Back in the prehistoric era, before email existed, people sent thank you cards. It was considered the polite thing to do, and nearly everyone sent a handwritten card to acknowledge a gift, service, or visit.
Nowadays thank you cards seem nearly obsolete. Even after more formal events, like weddings and baby showers, cards are not always sent. Sometimes thanks are sent digitally, and sometimes this custom is foregone altogether.
But I don't understand that. When a gift is given, isn't it merely common courtesy - plain old-fashioned good manners - just to say 'thanks?' Aren't our loved ones' feelings worth the few minutes that a card takes?
So since our children were born, we have sent thank you cards for gifts, visits, and events. We especially work hard to show our thanks for birthday and holiday gifts.
This practice can actually be very educational - and fun, too. Here's a few simple ways to do 'thank-yous' that are age appropriate and fun:
- Take a picture of your young child with a sign that says, 'Thanks.' S/He could be awake or asleep, an infant or a toddler - but any picture of your child will be cute. Slide the picture into a store-bought card or attach it to the front of a piece of paper. Write a simple thank you as if from him/her inside. For fancier cards, you could have your pictures printed professionally as cards. Many printing companies do this.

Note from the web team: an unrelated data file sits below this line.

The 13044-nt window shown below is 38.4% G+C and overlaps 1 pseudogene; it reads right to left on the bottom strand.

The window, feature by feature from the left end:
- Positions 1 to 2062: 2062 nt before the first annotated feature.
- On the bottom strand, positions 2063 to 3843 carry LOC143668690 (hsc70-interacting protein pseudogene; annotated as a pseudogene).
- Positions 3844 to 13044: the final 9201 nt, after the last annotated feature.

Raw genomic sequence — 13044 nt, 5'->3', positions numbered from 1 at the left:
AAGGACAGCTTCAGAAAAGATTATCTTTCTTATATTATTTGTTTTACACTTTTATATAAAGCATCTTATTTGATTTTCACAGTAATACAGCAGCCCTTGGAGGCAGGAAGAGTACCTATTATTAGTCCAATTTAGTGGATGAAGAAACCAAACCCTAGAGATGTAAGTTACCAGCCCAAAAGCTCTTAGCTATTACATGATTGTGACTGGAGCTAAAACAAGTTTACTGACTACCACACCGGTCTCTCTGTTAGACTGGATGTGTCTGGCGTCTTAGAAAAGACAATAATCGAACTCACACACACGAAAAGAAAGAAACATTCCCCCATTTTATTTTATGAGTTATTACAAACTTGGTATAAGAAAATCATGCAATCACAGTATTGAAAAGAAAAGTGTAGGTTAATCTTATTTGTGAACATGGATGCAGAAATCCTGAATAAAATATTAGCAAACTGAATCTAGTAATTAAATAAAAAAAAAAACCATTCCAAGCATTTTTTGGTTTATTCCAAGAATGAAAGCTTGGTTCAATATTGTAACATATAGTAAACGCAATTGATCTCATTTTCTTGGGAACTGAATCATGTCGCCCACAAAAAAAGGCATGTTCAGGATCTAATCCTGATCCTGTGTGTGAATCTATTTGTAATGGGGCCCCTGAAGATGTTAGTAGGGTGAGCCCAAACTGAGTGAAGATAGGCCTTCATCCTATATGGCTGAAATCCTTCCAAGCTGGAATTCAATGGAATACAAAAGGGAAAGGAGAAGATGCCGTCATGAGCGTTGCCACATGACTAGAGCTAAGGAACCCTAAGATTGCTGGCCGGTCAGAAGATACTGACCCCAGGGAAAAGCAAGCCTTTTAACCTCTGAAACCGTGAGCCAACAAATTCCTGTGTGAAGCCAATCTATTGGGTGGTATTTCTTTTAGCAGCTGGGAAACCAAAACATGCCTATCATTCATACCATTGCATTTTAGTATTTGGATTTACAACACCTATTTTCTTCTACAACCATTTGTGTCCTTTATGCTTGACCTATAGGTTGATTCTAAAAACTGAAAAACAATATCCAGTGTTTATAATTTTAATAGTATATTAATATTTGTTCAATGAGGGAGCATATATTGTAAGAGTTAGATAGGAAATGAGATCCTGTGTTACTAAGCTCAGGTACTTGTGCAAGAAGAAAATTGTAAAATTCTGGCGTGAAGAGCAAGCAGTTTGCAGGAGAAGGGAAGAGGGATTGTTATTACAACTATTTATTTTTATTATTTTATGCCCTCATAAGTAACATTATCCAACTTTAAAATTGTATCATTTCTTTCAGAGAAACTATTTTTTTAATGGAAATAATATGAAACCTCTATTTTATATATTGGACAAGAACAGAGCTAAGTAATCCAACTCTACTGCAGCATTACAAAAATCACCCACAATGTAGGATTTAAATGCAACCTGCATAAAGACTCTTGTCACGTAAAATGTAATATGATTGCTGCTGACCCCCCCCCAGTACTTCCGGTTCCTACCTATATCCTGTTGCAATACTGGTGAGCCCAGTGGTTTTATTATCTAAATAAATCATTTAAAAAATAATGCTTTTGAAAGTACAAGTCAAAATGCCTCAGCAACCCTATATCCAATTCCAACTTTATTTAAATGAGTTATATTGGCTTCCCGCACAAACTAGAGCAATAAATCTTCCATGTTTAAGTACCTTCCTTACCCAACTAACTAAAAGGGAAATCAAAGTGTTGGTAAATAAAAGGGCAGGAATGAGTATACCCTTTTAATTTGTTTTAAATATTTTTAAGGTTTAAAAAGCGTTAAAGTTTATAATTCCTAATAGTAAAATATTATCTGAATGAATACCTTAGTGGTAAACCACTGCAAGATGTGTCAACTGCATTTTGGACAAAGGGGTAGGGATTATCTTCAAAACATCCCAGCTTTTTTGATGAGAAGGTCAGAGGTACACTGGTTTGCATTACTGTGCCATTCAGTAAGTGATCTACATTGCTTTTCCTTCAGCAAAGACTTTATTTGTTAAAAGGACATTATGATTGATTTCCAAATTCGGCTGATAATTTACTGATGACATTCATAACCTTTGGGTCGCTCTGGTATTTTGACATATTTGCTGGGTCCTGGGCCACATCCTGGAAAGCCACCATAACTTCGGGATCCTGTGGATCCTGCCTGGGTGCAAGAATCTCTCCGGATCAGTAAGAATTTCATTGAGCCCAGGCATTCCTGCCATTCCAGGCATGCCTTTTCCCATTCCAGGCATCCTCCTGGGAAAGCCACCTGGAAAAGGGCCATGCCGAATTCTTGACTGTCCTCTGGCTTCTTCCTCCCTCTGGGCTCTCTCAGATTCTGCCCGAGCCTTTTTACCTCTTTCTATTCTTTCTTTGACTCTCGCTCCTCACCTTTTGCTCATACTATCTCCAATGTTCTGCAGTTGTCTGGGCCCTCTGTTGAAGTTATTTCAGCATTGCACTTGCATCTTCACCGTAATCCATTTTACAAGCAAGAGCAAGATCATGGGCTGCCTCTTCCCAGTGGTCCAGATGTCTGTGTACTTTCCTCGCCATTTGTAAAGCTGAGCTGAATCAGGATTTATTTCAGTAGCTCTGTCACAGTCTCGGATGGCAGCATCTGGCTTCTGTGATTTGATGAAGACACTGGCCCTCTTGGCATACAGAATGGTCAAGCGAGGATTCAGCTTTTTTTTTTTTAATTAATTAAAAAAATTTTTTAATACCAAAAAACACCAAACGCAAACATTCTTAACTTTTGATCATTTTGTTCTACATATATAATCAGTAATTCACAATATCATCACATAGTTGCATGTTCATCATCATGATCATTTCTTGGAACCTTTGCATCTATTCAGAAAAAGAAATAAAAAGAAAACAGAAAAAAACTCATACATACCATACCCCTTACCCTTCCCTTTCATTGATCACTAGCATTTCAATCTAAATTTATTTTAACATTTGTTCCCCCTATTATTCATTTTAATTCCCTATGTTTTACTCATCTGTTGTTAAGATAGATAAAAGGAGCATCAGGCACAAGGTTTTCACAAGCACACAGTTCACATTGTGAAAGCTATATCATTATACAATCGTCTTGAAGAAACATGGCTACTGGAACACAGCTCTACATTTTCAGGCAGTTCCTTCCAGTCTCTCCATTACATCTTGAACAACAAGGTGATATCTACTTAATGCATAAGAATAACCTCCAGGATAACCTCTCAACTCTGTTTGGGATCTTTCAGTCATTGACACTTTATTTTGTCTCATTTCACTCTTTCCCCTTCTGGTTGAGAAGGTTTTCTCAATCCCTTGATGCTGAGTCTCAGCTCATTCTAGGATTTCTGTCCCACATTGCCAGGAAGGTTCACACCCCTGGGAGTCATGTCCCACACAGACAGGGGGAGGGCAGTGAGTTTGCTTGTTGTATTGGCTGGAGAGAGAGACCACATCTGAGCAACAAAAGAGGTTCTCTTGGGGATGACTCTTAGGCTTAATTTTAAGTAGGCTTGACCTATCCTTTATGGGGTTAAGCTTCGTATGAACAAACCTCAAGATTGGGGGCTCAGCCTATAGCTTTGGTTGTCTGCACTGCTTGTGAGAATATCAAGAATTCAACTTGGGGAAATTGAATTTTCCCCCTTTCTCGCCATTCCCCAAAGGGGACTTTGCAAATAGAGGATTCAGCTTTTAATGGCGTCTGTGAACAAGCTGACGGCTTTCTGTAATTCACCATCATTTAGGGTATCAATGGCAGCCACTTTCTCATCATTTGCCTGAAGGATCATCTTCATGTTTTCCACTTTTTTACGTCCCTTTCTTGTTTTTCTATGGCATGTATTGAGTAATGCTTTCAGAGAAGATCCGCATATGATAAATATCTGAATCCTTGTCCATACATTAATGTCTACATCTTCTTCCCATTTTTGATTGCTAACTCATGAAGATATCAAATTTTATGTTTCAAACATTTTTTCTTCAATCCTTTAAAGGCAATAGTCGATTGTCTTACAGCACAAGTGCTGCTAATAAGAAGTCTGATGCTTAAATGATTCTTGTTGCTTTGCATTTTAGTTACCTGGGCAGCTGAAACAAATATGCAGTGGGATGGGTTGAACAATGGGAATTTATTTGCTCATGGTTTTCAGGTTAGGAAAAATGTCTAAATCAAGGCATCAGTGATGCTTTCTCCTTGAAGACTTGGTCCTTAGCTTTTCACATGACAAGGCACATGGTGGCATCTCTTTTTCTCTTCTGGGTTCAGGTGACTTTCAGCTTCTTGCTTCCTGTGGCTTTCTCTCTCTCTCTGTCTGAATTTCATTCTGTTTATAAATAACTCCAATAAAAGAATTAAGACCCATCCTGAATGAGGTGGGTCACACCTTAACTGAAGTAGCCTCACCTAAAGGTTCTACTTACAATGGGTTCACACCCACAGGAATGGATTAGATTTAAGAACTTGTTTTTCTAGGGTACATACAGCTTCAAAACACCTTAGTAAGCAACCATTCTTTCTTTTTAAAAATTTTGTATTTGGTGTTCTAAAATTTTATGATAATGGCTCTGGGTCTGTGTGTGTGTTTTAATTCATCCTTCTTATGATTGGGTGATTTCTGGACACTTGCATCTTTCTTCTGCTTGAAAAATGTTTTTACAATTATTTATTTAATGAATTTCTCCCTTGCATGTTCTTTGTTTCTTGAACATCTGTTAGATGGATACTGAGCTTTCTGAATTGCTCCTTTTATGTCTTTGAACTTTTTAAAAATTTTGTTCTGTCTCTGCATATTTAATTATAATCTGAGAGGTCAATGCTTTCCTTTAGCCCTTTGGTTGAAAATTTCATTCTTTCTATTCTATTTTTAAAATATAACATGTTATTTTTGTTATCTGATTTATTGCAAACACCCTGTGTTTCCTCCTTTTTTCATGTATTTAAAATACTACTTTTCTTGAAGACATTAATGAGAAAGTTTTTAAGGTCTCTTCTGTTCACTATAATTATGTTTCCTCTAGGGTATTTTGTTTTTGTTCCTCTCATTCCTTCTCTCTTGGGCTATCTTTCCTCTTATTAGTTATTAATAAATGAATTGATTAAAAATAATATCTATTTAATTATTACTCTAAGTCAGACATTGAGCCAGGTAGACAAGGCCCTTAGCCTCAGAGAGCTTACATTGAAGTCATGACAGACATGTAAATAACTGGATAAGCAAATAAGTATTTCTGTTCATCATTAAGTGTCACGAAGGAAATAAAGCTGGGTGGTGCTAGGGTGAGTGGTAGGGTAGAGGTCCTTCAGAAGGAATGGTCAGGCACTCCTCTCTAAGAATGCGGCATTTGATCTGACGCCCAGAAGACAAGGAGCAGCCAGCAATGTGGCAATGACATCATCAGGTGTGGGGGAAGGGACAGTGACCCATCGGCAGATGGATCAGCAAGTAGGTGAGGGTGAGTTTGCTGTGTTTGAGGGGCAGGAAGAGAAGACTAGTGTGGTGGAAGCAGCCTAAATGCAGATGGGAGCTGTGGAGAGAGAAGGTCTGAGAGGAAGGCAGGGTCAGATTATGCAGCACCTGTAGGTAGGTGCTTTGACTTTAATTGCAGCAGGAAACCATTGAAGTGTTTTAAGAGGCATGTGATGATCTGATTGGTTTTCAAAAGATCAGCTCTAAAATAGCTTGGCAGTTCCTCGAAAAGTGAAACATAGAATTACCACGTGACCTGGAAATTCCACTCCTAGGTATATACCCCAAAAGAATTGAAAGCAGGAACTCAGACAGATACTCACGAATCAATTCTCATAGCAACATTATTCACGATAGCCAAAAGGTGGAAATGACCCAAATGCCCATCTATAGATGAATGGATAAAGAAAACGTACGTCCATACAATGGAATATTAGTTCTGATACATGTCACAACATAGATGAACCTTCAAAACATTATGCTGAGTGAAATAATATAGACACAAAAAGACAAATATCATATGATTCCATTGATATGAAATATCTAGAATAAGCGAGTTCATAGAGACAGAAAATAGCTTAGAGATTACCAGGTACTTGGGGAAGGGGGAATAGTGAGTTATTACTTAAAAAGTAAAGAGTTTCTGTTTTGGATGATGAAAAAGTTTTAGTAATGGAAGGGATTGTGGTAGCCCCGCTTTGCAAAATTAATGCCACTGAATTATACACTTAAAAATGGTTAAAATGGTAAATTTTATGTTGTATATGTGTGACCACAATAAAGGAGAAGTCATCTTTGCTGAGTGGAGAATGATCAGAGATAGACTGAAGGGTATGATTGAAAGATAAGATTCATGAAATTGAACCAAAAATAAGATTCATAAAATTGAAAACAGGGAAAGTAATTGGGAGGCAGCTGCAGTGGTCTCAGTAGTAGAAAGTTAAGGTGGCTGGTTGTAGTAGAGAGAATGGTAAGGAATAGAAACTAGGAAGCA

- Let your child paint or color a picture on a blank piece of paper. On the other side, write their own words saying 'thank you' for the gift. Include a picture of your child opening or playing with the gift.
- Have your children create pictures on index cards. For very young children, write inside a note card for them and include their art. This is an easy way to send cards for multiple young children!
- For beginning writers, use big paper and a light-colored marker. Write a short, simple message for them and allow them to trace your writing with a dark color. They get handwriting practice and to learn good manners at the same time!
- Write the notes for your child in a blank note card and let them sign their own name. Eventually, they'll be able to write the 'love, name' part, and soon a whole sentence: 'thank you for the ___.'
- Finally, turn the thank you cards into a family project. Get out paper, scissors, crayons, markers, paints, glue, stickers and gently-used wrapping paper and allow the children to go to town. You can even make your own envelopes out of construction or other paper for those larger-than-usual creations!
We usually make a few each day until we're finished. This way the children don't feel overwhelmed and the cardmaking remains a fresh, fun project for the duration.
How does your family say 'thanks?'
Shared over at I Can Teach My Child.